Attilio Pavesi Crowned King of the Road

The 21-year Italian cyclist Attilio Pavesi came well prepared for the 100km road race. The journalist claimed that he had with him on his handlebars “a bowl of soup and a bucket of water. In his bib that hung from his shoulders were a dozen bananas, cinnamon buns, jam, cheese sandwiches and spaghetti.” For good measure, the article continued, “around his neck were two spare tires.”

While that report was perhaps guilty of artistic embellishment, whatever provisions Pavesi brought with him provided a recipe for success. Born in 1910, the 11th child in a family from Italy, showed his form in Los Angeles.

“The road race, while on a surface unfamiliar to all the contestants, was ideal from the standpoint of smoothness and lack of obstructions, and unusually good time was made by all the contestants in this event,” the Official Report comments. “Careful regulation of traffic through the services of hundreds of police enabled the participants to travel the distance of 100 km, without interruption or accident.”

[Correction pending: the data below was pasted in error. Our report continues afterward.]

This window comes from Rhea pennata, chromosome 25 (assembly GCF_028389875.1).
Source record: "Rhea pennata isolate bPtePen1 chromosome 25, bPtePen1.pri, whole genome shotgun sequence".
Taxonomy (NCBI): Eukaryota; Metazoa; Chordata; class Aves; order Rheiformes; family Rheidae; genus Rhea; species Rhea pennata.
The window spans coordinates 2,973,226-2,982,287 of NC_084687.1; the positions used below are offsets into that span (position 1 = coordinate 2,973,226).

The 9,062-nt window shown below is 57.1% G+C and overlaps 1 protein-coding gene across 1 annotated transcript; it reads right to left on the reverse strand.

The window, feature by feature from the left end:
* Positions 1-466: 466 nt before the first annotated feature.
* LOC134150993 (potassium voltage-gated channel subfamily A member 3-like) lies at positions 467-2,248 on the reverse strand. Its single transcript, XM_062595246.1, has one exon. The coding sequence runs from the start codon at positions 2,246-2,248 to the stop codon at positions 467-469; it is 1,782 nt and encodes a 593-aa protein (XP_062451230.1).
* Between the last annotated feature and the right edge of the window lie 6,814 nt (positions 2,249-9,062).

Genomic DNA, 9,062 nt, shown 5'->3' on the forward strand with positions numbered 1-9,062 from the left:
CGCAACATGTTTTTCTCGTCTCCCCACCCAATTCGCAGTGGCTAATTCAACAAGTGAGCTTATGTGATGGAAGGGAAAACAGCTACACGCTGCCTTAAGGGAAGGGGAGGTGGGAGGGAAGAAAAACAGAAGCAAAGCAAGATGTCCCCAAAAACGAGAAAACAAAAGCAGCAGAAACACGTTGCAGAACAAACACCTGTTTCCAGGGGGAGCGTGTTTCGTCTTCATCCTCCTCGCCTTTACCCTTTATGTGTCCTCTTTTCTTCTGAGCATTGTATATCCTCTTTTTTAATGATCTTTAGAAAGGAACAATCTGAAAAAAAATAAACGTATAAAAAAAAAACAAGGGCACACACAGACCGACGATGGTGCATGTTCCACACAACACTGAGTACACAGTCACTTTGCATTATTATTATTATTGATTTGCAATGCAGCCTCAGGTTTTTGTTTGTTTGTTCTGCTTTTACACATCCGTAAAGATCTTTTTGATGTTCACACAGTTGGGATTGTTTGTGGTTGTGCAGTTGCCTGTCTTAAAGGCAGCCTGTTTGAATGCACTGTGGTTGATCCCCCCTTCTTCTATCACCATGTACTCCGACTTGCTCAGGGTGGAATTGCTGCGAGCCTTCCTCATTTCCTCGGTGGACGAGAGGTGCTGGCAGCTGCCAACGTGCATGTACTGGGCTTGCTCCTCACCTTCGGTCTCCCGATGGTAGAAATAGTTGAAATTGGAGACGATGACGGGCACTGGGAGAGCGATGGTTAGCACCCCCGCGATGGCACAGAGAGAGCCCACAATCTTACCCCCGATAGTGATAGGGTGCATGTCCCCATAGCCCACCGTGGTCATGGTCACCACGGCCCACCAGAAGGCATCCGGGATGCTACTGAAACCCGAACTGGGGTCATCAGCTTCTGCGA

Cycling along the picturesque course, Pavesi won two golds for both individual and team road races. At the beginning of World War II, Pavesi emigrated to Argentina where he opened a bike shop and organized bike races. At his death in 2011, two month’s short of his 101st birthday, he was thought to be the oldest living Olympic gold medalist.

Helene Madison’s Greatest Swimming Feats

It was not until 13, that she learned to plunge into the water with finesse. The late bloomer then set about making up for lost time in the most sensational fashion. In 1929, at 15, Helene Madison broke the state and Pacific Coast records for 100-yard freestyle. Over the next three years she seemed to smash records every time she entered a swimming pool.

Her name was now common currency in the US and beyond and two years before her Olympic debut, a Michigan newspaper described her as no less than “the greatest woman swimmer the world had ever known.” She always found the mental side of competition to be grueling.

In her first race, 100m freestyle, Madison won with a time of 1:6.8, lowering the Olympic record. Four days later, she secured her second gold in 400m relay in which the US quartet clocked a world record time of 4:38.0. The following day, competing in 400m freestyle, she made it three golds with a time of 5:28.5.